that long periods are needed for equilibrium. In the case of erythrocyte folate, theoretically the erythrocytes have to turn over completely (approximately 90 days). Study design should allow for examination of the effects of initial status on response to maintenance or depletion and repletion
Intakes used in repletion regimens should bracket the expected EAR intake to assess the EAR more accurately and to allow for a measure of variance. In addition, an accurate assessment of variance requires a sufficient number of subjects.
A relatively new and increasingly popular approach to determining requirements is kinetic modeling of body pools using steady-state compartmental analyses. This approach is unlikely to supplant depletion-repletion studies because it has a number of drawbacks; for example, assumptions that cannot be tested experimentally are often needed and the numbers obtained for body pool sizes are inherently imprecise. Even if accurate assessments of body pools were possible and were obtained, such information would be useful in setting a requirement only if the size of the body pool at which functional deficiency occurs could be established.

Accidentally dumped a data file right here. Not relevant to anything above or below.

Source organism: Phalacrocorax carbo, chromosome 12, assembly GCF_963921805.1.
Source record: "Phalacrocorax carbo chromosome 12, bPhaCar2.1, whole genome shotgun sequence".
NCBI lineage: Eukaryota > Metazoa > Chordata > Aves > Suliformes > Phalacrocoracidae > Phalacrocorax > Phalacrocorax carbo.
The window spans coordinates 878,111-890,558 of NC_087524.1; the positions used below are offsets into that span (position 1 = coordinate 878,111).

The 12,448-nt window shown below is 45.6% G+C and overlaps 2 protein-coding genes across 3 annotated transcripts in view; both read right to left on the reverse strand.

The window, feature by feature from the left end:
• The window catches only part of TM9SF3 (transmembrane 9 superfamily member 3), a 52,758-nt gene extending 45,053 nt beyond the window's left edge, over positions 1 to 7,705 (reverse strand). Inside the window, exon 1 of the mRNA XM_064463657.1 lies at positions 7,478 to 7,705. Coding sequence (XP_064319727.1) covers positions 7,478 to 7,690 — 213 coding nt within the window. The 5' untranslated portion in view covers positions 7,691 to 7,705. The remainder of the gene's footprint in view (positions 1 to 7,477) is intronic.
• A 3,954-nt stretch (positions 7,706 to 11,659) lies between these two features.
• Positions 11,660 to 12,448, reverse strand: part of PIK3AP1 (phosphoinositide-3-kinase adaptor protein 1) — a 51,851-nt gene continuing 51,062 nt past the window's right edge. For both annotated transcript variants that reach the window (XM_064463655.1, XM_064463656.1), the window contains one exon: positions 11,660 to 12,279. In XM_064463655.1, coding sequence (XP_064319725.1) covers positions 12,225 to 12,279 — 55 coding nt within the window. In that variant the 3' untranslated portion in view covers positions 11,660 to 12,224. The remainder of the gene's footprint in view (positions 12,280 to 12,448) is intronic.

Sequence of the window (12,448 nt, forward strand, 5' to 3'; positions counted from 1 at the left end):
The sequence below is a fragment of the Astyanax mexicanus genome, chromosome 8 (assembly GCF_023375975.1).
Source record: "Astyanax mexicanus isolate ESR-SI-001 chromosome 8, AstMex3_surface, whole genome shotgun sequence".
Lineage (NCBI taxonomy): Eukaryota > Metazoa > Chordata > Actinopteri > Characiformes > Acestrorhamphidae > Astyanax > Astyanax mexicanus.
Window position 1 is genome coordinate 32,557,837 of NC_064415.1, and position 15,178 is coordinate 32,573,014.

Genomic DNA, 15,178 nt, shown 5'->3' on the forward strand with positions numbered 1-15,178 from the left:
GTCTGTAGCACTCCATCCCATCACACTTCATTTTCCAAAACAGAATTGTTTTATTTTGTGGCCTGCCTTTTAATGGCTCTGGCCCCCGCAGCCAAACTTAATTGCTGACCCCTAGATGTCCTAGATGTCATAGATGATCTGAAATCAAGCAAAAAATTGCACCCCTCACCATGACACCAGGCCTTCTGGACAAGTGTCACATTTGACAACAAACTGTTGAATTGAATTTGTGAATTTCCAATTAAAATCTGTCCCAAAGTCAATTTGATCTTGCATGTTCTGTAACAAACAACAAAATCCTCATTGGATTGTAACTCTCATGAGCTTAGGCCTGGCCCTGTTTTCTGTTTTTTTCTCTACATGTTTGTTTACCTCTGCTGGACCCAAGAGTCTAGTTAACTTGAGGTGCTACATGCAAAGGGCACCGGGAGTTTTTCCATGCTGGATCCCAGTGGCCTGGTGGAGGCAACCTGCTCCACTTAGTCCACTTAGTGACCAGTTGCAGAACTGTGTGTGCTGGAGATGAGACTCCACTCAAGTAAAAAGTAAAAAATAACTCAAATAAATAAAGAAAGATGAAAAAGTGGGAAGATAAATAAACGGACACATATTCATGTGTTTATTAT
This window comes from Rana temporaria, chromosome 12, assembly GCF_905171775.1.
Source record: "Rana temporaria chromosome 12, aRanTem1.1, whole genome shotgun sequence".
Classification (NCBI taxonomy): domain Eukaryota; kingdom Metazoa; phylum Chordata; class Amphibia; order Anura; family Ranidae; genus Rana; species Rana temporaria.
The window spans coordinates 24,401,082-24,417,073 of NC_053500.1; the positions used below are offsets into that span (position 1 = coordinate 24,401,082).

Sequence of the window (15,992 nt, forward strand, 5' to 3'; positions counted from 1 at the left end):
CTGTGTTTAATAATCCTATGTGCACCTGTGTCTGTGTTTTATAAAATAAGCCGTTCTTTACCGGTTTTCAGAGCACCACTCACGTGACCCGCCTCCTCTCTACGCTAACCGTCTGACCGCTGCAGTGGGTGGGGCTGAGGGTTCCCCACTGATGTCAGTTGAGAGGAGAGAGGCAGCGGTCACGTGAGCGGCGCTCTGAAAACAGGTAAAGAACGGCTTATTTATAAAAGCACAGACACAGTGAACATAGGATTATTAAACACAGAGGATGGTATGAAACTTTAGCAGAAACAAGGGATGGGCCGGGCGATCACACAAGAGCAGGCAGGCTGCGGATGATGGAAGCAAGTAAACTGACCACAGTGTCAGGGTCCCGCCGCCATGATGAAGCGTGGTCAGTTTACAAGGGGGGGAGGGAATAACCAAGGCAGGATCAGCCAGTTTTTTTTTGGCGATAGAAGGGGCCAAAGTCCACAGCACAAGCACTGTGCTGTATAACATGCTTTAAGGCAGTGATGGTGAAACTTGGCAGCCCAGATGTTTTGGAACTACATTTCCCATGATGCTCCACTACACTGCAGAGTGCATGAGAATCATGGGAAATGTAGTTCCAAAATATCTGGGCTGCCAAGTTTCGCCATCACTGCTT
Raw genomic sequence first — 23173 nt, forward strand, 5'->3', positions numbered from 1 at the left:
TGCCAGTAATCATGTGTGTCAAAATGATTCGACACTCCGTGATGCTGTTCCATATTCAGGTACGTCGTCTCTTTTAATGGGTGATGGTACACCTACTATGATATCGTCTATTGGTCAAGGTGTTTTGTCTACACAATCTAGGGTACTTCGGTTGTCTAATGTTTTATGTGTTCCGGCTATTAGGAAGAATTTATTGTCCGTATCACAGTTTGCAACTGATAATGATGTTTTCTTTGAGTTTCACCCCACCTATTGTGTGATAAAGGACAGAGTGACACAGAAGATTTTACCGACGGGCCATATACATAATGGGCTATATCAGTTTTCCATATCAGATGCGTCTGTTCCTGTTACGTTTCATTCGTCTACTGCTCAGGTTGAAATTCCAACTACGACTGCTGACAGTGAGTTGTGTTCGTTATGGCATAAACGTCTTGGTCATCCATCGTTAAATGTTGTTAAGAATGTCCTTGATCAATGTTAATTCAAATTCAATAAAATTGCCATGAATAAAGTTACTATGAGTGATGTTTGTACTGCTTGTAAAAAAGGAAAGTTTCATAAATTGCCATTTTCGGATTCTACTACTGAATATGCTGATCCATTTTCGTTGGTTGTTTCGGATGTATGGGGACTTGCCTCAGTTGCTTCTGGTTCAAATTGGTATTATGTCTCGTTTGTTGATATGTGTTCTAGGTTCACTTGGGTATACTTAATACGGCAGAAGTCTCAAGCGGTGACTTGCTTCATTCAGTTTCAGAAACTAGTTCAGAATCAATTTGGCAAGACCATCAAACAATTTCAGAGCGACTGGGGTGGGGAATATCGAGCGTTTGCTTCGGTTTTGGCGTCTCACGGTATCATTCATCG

For all the B vitamins and choline, there is a serious lack of data useful for setting Estimated Average Requirements (EARs) for children, adolescents, pregnant and lactating women, and the elderly. Studies should use graded levels of nutrient intake and a combination of response indices and should consider other points raised in the preceding section. For some of the B vitamins (e.g., folate), studies should examine whether the requirement varies substantially by trimester of pregnancy. The nutrients and life stage and gender groups for which studies of requirements appear to be priorities from a public health perspective are vitamin B12 requirements of the elderly and folate requirements by trimester of pregnancy. In addition, priority should be given to the identification of indicators on which to base vitamin B6 requirements.
This short list does not imply that studies of requirements of other nutrients or age groups are not important, merely that it seems less likely that such studies will produce results that will have significant benefit on the health of the U.S. or Canadian populations. Research